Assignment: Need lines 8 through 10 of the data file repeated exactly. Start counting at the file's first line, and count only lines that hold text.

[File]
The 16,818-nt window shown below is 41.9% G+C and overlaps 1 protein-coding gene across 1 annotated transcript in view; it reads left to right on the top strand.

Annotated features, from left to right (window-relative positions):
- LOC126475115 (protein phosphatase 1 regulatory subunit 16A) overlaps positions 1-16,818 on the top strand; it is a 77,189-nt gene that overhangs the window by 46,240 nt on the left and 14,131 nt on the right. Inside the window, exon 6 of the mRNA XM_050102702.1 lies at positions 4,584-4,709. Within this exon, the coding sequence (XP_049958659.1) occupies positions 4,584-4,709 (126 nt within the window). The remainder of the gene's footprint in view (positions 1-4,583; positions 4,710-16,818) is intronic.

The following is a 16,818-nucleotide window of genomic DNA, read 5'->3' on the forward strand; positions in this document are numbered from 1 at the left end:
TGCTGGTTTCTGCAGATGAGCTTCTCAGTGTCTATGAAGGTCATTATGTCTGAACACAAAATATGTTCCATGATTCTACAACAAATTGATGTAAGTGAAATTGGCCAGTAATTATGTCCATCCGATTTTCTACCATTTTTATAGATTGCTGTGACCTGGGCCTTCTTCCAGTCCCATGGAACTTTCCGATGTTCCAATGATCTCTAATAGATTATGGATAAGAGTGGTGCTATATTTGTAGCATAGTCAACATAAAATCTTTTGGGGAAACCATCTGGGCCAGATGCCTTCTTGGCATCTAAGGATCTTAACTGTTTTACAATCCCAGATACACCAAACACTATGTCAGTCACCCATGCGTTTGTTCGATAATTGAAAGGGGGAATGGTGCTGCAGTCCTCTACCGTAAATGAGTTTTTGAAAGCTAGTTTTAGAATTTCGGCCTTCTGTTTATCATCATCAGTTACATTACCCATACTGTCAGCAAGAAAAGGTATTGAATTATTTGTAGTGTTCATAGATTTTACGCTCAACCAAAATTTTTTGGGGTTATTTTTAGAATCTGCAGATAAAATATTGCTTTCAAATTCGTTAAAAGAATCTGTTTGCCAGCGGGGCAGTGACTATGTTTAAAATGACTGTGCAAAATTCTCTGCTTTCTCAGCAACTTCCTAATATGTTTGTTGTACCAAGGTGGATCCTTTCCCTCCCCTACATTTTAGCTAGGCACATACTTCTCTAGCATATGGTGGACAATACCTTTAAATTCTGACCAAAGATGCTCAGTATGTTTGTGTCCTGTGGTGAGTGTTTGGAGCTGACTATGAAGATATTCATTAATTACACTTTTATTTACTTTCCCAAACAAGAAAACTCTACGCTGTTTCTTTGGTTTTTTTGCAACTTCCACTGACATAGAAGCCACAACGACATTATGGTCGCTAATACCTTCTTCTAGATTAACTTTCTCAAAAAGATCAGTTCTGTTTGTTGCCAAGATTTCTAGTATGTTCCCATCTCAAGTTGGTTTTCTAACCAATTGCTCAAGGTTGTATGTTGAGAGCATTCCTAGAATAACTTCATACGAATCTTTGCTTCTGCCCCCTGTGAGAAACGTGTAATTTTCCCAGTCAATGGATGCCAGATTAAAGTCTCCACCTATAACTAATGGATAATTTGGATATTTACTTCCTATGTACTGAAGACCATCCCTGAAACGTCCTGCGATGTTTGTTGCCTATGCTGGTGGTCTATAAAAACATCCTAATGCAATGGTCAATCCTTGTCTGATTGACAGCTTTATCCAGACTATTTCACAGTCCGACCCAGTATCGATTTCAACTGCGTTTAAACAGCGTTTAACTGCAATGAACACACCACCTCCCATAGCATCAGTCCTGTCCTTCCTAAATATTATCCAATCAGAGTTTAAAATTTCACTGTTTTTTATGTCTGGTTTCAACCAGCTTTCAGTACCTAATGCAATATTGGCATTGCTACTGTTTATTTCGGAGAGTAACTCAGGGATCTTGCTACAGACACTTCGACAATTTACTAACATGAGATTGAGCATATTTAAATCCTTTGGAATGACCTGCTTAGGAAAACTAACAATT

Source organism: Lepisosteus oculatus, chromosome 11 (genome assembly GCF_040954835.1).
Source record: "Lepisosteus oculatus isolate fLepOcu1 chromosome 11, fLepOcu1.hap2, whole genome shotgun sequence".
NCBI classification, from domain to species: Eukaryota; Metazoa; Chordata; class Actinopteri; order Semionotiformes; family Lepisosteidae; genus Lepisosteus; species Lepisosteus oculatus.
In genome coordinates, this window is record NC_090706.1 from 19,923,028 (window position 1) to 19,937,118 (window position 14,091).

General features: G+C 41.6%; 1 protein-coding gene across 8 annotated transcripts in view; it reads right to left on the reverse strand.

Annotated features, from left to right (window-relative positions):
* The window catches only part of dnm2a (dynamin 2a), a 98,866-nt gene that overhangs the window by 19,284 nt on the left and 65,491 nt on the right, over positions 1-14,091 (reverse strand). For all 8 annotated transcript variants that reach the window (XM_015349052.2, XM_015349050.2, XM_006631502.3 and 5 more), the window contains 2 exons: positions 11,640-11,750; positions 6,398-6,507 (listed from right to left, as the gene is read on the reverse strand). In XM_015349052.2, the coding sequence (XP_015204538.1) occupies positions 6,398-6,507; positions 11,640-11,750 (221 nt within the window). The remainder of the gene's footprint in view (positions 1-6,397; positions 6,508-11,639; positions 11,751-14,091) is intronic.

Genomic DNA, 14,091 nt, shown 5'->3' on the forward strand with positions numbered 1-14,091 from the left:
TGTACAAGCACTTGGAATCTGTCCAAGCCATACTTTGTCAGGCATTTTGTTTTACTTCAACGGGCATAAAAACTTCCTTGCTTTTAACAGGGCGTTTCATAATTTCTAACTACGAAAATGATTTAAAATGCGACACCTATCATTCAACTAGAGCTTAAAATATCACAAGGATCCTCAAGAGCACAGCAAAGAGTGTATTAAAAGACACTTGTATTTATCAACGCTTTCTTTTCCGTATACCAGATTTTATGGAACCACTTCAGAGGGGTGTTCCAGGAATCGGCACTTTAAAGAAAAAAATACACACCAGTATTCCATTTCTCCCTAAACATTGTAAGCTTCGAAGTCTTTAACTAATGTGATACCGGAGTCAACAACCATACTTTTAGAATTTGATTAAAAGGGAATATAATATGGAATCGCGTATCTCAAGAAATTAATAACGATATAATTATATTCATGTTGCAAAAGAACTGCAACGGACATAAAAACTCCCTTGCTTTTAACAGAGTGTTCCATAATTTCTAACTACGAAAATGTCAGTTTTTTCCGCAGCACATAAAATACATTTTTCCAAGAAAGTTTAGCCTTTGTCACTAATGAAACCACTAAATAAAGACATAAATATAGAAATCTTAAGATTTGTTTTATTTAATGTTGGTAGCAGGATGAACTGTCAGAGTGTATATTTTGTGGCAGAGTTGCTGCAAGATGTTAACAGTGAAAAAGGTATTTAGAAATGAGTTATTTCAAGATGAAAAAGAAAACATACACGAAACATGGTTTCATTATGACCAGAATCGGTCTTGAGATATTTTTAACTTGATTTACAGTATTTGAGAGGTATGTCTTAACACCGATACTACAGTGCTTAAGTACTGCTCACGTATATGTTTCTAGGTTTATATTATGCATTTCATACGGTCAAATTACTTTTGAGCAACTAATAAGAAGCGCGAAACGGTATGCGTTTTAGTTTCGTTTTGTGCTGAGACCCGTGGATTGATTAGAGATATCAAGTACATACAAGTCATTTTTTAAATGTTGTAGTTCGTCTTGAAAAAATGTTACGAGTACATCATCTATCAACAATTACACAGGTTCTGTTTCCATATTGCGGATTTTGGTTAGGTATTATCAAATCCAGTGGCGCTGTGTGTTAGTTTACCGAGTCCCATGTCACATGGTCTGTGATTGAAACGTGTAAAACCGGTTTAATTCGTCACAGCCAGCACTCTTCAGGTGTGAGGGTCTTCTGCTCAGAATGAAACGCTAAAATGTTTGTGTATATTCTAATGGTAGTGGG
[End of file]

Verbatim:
NCBI classification, from domain to species: Eukaryota; Metazoa; Chordata; class Actinopteri; order Semionotiformes; family Lepisosteidae; genus Lepisosteus; species Lepisosteus oculatus.
In genome coordinates, this window is record NC_090706.1 from 19,923,028 (window position 1) to 19,937,118 (window position 14,091).

General features: G+C 41.6%; 1 protein-coding gene across 8 annotated transcripts in view; it reads right to left on the reverse strand.